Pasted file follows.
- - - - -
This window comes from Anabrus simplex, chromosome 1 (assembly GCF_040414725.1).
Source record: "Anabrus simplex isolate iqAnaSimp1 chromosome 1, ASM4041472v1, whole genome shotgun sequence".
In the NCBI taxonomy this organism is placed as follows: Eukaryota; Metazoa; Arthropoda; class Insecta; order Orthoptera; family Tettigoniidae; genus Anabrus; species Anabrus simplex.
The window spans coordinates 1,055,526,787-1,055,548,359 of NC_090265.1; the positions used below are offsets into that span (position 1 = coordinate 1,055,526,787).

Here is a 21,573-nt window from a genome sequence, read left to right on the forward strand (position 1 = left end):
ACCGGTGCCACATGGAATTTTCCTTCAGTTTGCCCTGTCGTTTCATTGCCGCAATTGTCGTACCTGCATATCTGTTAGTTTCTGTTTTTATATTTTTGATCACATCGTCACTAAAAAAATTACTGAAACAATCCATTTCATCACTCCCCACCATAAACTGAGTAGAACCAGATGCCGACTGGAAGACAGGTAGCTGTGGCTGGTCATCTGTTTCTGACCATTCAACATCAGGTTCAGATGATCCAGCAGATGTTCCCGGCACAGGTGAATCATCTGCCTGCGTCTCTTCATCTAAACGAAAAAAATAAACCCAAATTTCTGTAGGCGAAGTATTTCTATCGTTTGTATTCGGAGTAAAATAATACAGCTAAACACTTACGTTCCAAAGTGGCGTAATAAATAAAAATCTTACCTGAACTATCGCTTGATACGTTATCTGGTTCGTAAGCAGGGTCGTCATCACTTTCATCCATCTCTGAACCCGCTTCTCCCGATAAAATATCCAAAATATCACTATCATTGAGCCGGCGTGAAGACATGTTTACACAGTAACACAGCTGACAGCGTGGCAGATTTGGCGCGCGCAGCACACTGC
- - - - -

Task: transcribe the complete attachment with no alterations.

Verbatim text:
This window comes from Anabrus simplex, chromosome 1 (assembly GCF_040414725.1).
Source record: "Anabrus simplex isolate iqAnaSimp1 chromosome 1, ASM4041472v1, whole genome shotgun sequence".
In the NCBI taxonomy this organism is placed as follows: Eukaryota; Metazoa; Arthropoda; class Insecta; order Orthoptera; family Tettigoniidae; genus Anabrus; species Anabrus simplex.
The window spans coordinates 1,055,526,787-1,055,548,359 of NC_090265.1; the positions used below are offsets into that span (position 1 = coordinate 1,055,526,787).

Here is a 21,573-nt window from a genome sequence, read left to right on the forward strand (position 1 = left end):
ACCGGTGCCACATGGAATTTTCCTTCAGTTTGCCCTGTCGTTTCATTGCCGCAATTGTCGTACCTGCATATCTGTTAGTTTCTGTTTTTATATTTTTGATCACATCGTCACTAAAAAAATTACTGAAACAATCCATTTCATCACTCCCCACCATAAACTGAGTAGAACCAGATGCCGACTGGAAGACAGGTAGCTGTGGCTGGTCATCTGTTTCTGACCATTCAACATCAGGTTCAGATGATCCAGCAGATGTTCCCGGCACAGGTGAATCATCTGCCTGCGTCTCTTCATCTAAACGAAAAAAATAAACCCAAATTTCTGTAGGCGAAGTATTTCTATCGTTTGTATTCGGAGTAAAATAATACAGCTAAACACTTACGTTCCAAAGTGGCGTAATAAATAAAAATCTTACCTGAACTATCGCTTGATACGTTATCTGGTTCGTAAGCAGGGTCGTCATCACTTTCATCCATCTCTGAACCCGCTTCTCCCGATAAAATATCCAAAATATCACTATCATTGAGCCGGCGTGAAGACATGTTTACACAGTAACACAGCTGACAGCGTGGCAGATTTGGCGCGCGCAGCACACTGC